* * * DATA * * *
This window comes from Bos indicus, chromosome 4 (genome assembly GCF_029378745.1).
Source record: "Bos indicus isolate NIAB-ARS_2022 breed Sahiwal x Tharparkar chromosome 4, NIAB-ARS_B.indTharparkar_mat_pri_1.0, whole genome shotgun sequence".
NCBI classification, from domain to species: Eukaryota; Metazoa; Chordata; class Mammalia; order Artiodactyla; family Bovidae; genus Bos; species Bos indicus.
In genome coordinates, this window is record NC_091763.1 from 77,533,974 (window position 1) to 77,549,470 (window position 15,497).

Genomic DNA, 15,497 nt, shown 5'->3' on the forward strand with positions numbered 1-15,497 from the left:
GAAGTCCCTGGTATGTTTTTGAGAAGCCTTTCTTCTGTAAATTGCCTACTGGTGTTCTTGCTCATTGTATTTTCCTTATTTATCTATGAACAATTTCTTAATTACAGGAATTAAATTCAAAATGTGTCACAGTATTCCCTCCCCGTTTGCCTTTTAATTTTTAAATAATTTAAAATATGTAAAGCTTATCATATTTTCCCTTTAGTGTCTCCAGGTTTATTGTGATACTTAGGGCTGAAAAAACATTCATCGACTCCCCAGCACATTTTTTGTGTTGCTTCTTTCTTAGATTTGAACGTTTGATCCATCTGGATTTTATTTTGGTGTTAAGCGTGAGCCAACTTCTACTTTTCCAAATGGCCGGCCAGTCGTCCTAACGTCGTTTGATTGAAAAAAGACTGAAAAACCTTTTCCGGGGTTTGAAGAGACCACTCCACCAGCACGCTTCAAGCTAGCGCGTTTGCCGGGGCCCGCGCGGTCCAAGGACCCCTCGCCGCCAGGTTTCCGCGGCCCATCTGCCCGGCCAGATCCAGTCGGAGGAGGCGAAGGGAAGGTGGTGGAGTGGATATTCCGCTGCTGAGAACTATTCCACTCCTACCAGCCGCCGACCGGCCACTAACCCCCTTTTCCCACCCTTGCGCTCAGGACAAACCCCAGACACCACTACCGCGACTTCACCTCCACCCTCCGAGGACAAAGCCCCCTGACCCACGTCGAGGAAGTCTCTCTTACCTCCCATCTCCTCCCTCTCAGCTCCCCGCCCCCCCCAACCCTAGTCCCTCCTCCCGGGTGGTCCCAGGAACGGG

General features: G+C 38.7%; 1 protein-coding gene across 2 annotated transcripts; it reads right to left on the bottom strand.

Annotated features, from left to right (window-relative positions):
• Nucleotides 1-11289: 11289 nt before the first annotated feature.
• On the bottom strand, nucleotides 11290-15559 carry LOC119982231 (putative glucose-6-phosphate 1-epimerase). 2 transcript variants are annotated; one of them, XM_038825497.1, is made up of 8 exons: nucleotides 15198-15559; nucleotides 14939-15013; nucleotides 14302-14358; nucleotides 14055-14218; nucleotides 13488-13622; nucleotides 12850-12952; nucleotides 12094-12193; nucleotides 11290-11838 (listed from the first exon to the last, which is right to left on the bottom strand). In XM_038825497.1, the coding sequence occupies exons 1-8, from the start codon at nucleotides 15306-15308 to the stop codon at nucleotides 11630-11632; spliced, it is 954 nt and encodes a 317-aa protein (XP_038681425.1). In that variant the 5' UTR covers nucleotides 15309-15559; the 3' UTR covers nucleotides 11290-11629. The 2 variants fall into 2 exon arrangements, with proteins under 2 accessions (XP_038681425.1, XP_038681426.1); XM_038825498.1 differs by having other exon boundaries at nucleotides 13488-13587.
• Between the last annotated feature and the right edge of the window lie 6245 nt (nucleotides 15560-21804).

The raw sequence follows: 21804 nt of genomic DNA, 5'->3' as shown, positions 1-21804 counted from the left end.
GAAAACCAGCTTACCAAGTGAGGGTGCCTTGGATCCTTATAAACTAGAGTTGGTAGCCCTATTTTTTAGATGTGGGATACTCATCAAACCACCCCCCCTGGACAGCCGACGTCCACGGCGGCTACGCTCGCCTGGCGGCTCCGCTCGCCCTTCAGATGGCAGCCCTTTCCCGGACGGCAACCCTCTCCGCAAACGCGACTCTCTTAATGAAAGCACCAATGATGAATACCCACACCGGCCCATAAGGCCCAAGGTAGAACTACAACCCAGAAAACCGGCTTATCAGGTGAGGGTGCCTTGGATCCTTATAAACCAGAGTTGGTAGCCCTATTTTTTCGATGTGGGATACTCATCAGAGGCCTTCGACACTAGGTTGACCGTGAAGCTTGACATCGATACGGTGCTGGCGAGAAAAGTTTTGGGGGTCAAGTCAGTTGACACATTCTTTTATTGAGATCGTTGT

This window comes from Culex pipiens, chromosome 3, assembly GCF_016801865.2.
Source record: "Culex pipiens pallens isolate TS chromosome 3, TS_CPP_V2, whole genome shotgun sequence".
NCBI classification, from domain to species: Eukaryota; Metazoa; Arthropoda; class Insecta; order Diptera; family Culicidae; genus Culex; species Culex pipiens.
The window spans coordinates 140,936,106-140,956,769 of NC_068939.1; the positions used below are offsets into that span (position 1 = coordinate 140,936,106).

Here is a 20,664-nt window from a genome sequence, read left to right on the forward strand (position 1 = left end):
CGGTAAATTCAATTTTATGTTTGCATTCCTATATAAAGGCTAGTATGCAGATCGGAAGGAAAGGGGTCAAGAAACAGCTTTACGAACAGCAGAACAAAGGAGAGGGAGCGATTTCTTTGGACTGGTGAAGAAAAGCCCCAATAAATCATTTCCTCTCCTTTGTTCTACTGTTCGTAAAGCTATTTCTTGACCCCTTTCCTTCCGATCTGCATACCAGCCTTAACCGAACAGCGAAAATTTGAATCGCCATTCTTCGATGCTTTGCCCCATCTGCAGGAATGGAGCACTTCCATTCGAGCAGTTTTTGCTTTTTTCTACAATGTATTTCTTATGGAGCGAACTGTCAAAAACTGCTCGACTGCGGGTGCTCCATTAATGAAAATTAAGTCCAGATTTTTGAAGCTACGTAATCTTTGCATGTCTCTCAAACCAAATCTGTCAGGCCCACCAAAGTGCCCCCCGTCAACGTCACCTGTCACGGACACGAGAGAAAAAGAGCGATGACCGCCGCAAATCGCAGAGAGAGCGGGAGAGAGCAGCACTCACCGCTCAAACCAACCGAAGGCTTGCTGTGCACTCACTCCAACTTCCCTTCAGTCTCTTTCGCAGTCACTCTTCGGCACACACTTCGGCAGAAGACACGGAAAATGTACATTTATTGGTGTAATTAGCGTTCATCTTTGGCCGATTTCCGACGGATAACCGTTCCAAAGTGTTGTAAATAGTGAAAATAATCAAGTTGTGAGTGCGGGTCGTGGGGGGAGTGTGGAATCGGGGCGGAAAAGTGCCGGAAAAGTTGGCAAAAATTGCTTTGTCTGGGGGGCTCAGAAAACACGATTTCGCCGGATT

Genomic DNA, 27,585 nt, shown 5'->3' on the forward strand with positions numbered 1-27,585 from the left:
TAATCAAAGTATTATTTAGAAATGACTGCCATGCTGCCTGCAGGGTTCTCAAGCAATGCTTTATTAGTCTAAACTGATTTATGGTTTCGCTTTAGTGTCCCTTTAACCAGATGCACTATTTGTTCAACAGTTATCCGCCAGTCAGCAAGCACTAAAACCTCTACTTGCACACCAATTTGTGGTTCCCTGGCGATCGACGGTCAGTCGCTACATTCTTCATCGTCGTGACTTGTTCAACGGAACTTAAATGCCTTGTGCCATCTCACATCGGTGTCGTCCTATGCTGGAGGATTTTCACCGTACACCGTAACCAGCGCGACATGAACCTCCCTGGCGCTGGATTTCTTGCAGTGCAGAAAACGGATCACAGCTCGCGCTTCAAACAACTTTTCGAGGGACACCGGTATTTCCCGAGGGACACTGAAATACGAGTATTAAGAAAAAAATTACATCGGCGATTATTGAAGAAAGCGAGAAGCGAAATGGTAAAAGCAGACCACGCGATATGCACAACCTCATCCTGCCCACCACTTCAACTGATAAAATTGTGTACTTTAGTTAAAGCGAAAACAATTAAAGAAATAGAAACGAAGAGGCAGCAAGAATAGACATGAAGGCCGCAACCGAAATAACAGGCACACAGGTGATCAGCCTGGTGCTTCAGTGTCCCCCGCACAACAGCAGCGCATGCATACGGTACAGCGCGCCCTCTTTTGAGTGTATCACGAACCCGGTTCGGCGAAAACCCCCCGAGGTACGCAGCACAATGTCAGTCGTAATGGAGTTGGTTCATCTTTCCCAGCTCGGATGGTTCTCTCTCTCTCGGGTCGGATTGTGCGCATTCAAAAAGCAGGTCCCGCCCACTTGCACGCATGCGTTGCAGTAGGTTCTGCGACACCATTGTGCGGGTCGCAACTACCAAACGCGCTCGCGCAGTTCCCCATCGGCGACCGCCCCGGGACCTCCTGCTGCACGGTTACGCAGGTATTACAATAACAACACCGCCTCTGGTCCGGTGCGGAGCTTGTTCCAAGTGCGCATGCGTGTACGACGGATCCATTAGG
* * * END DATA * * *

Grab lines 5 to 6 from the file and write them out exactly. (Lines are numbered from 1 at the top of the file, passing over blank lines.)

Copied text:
Genomic DNA, 15,497 nt, shown 5'->3' on the forward strand with positions numbered 1-15,497 from the left:
GAAGTCCCTGGTATGTTTTTGAGAAGCCTTTCTTCTGTAAATTGCCTACTGGTGTTCTTGCTCATTGTATTTTCCTTATTTATCTATGAACAATTTCTTAATTACAGGAATTAAATTCAAAATGTGTCACAGTATTCCCTCCCCGTTTGCCTTTTAATTTTTAAATAATTTAAAATATGTAAAGCTTATCATATTTTCCCTTTAGTGTCTCCAGGTTTATTGTGATACTTAGGGCTGAAAAAACATTCATCGACTCCCCAGCACATTTTTTGTGTTGCTTCTTTCTTAGATTTGAACGTTTGATCCATCTGGATTTTATTTTGGTGTTAAGCGTGAGCCAACTTCTACTTTTCCAAATGGCCGGCCAGTCGTCCTAACGTCGTTTGATTGAAAAAAGACTGAAAAACCTTTTCCGGGGTTTGAAGAGACCACTCCACCAGCACGCTTCAAGCTAGCGCGTTTGCCGGGGCCCGCGCGGTCCAAGGACCCCTCGCCGCCAGGTTTCCGCGGCCCATCTGCCCGGCCAGATCCAGTCGGAGGAGGCGAAGGGAAGGTGGTGGAGTGGATATTCCGCTGCTGAGAACTATTCCACTCCTACCAGCCGCCGACCGGCCACTAACCCCCTTTTCCCACCCTTGCGCTCAGGACAAACCCCAGACACCACTACCGCGACTTCACCTCCACCCTCCGAGGACAAAGCCCCCTGACCCACGTCGAGGAAGTCTCTCTTACCTCCCATCTCCTCCCTCTCAGCTCCCCGCCCCCCCCAACCCTAGTCCCTCCTCCCGGGTGGTCCCAGGAACGGG